A week of (good and bad) money surprises

Phew! I’m spent. And I mean that both literally and figuratively.

In addition to the typically busy first-week-back-to-school stuff:

– Bronwyn has started extended French program, meaning she speaks French in the mornings while studying arts and social studies, then switches to English in the afternoons while learning math and science. This is offered by our public school, so our regular taxes cover the cost of the program itself — but we had to cough up extra for the required agendas (more expensive this year, despite being smaller) and a recommended student French-English dictionary.

– Isobel’s “froggy throat” of Monday evolved through the course of the week into a nasty cough with a fever. When we entered Day Two of the fever, I campaigned the paediatrician’s office for an appointment (I can’t help it; I instantly assume any fever that lasts more than a day is either an ear infection, or strep). “Her breathing has a definite harsh quality,” said our no-nonsense doc. “I’d like to see her on inhaled medication. And she’ll probably need antibiotics. I’ll write you a prescription in case the fever doesn’t go away on its own.” Well, good to know. I headed to the pharmacy thinking, This is why Matt and I contribute to group health plans every paycheque. However: While the two puffers and the antibiotic liquid were fully covered by insurance, the AeroChamber — that clear plastic tube with a sealing mouthpiece that’s recommended to ensure the inhaled medicine actually makes it to kids’ lungs — was not covered. Which is kind of ridiculous, is it not, since very few kids can use an inhaler without the stinking AeroChamber. Sigh. Tax-in: $65 I wasn’t expecting to spend this week. The prescriptions took half an hour to fill, I didn’t get home with the girls until 8 pm (Matt had an appointment of his own), and they hadn’t even eaten dinner yet. Thank goodness we had leftovers in the fridge. (In better news: Isobel is now on the mend.)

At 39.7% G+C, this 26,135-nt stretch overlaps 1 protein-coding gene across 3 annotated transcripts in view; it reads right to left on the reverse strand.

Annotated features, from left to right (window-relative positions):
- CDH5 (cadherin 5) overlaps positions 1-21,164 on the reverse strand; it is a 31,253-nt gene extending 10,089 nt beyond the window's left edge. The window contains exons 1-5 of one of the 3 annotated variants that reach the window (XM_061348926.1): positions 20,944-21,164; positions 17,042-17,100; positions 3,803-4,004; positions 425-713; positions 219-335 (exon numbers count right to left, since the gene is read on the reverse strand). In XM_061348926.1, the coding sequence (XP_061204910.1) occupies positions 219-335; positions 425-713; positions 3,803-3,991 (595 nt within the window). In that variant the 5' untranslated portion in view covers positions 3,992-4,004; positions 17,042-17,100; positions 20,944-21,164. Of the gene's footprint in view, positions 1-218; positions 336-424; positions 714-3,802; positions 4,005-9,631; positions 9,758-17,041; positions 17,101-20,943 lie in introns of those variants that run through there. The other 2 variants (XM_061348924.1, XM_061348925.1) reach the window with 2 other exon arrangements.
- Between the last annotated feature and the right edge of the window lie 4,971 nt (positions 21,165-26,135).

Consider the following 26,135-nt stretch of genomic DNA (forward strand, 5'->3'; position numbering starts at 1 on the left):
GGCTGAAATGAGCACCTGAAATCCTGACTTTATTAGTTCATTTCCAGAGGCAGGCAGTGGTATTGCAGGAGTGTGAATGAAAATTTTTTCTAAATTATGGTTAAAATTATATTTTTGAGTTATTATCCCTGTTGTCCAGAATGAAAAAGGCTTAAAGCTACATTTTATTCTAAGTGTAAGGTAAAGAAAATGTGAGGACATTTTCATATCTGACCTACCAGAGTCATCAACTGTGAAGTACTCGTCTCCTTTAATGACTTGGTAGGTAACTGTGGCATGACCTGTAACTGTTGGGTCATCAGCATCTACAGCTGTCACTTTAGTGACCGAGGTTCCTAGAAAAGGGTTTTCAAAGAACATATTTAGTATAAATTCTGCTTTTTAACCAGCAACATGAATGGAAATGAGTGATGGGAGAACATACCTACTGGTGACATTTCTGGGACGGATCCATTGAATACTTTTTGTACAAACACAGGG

– In Toronto, and possibly across Canada, this is Dance Wear Weekend. Meaning, every child across the city is getting fitted for soft ballet shoes, and hard tap shoes and pointe shoes and parents are sweating over the high price of the required leotards and wrap skirts and flared shorts and capri pants. Some dance programs are more flexible than others — there are even a few that allow kids to dance in any shorts and T-shirt combo that makes them comfortable. However. Canada’s National Ballet School, where Bronwyn dances in the Associates Program, and the local studio where Isobel will begin her first-ever dance classes (she chose the jazz-tap combo), do have strict uniform policies.

As Bronwyn’s orientation session at NBS was Saturday, my plan was to arrive early and hit The Shoe Room next door, the ballet school’s store, where we receive a 10% discount. Apparently that was everyone else’s plan, too. We’d picked out jazz shorts for Bronwyn (who is adding jazz to her schedule of classes this year) and Isobel, and had finally made it to the front of the shoe-fitting line when I looked at my phone: Four minutes until the session. “Bronwyn,” I said, “it’s your choice. Do you want to wait a few more minutes, and get your shoes, which means we’ll be late for the orientation; or do you want to try coming back?” Punctual to a tee, Bronwyn chose the latter. But after the session, the store was even more crowded.

“Bronwyn, your dance wear doesn’t have to come from this store,” I said, hearing in the background that The Shoe Room had run out of boys’ tights. So we tried another store we knew close to home. The store was crowded, but much roomier than The Shoe Room. And — nice surprise — the jazz shorts cost about half the price. Even better surprise: We received 15% off our purchases because of the girls’ affiliation with their respective dance schools. Money lesson here: Shopping around is always a good idea — even when you’re shopping for a uniform.

So I spent money I wasn’t counting on, but I also saved money I wasn’t expecting to.

How was your first week back to school, financially speaking? Did you manage to stay on budget? Or, like me, did you struggle with surprise expenses?

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